About the Exhibit

Lehigh Data Visualization Exhibition Poster

At a Glance: Selected Works in the History of Data Visualization

Depictions of data and information are all around us. Illustrations are an essential component of scientific and technical literature, as they enable the writer to break out information for emphasis and to highlight specific findings. Visualization allows for ease of communication of information while using of striking graphics or vibrant colors to enhance the impact of its delivery. While “data visualization” in the modern sense dates from the early 19th century, other productions communicating information, such as pictographs, date back to prehistoric times.

The scope of this exhibit, which began as an exploration of the history of data visualization, has been expanded to include a myriad of disciplines. Represented are materials from arange of subjects, including art, literature, demographics and the physical sciences. One common element is the use of visual images to convey data, thereby enabling the author to present a more persuasive and compelling argument.

“At a glance”, a phrase perhaps overutilized in the common vernacular, implies concise, transmittal of information with clarity. As you peruse the items that form this exhibit, please consider how well they convey meaning and transmit the information at hand. Charts, graphs, maps, and other images allow the reader to quickly and efficiently process the information contained in the graphic. How well do other kinds of artistic representations accomplish this same objective?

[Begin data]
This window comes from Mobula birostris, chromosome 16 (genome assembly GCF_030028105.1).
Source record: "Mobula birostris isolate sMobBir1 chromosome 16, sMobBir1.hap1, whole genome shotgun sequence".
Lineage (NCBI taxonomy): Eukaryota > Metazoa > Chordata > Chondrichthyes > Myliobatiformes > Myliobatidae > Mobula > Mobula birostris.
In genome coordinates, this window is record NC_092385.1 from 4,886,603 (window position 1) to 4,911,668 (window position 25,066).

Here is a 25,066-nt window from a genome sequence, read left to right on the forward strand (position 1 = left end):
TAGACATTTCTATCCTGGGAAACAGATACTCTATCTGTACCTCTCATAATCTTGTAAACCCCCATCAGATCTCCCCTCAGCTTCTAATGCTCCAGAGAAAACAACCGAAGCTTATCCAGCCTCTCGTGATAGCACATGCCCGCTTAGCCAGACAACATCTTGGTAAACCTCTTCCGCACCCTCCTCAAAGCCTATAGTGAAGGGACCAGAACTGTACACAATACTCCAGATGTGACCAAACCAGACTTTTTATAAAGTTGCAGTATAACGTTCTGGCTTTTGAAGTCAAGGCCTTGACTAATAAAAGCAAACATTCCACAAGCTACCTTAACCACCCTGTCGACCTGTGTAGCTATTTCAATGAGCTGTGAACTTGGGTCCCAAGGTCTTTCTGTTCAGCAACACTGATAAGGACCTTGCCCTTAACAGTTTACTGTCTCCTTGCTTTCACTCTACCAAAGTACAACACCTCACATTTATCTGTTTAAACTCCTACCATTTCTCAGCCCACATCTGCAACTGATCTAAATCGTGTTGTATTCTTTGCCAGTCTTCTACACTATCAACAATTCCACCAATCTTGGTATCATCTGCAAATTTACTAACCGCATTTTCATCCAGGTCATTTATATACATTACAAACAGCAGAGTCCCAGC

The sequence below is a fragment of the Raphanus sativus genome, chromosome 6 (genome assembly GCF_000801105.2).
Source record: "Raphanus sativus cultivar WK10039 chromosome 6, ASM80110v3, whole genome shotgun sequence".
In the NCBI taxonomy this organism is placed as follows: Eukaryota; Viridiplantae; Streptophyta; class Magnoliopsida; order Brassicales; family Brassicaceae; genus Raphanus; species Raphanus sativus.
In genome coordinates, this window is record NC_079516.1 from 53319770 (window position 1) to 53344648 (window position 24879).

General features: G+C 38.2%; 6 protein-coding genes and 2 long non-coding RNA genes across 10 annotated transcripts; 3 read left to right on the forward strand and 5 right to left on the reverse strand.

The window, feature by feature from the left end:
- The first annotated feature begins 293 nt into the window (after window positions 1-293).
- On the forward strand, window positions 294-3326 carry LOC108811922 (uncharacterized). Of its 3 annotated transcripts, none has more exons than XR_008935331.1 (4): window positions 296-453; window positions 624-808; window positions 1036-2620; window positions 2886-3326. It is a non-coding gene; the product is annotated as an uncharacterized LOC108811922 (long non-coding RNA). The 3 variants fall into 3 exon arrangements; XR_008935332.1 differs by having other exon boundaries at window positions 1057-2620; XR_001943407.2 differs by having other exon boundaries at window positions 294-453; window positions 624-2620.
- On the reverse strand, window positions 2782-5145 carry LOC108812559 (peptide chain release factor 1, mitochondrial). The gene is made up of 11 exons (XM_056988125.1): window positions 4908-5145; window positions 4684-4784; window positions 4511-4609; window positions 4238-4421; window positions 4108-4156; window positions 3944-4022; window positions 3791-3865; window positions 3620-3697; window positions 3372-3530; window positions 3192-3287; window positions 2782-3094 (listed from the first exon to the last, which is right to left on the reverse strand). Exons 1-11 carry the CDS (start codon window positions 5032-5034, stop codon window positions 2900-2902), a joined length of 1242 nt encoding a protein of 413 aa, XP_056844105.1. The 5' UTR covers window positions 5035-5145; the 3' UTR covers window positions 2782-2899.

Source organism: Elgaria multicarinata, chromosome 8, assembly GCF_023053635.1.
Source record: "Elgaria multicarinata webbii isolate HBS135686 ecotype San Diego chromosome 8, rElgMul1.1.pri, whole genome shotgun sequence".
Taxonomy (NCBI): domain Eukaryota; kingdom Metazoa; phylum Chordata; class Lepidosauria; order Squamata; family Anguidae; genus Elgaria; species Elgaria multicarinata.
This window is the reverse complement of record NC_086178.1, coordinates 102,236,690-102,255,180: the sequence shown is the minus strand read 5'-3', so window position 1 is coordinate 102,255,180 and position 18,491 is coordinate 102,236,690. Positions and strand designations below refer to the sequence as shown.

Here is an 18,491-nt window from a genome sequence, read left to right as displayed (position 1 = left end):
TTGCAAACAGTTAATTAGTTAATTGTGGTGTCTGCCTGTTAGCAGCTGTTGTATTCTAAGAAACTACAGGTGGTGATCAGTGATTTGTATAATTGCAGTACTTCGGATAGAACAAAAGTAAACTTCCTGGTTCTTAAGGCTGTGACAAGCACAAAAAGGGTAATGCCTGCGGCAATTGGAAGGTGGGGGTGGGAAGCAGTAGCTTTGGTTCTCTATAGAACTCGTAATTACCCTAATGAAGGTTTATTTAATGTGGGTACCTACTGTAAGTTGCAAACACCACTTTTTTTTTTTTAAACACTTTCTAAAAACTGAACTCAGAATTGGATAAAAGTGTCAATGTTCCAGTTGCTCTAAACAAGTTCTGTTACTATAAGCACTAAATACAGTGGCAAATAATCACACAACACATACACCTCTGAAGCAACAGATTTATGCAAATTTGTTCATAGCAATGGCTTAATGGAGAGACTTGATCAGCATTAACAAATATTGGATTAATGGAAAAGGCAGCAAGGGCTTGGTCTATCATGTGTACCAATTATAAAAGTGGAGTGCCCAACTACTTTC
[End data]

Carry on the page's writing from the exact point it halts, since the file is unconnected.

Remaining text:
In selecting material for this exhibit, librarians drew upon both historical and modern sources. Lively debates ensued as librarians reviewed material for inclusion in this exhibit - debates that extended to the definitions of what constitutes “data” or “information”. Several of the selected items may be said to push the boundaries of data visualization, but all clearly convey information through illustration.  

The challenge to our visitors is to consider if or how other tools or another technique could have conveyed the same message with greater impact to a broader audience. The exhibition, “At a Glance: Selected Works in the History of Data Visualization,” is located in Linderman Library in the main reading room, the Café Gallery on the ground floor, and the Bayer Galleria on the third floor. Please visit the exhibition through May 2018.

 

About the Exhibit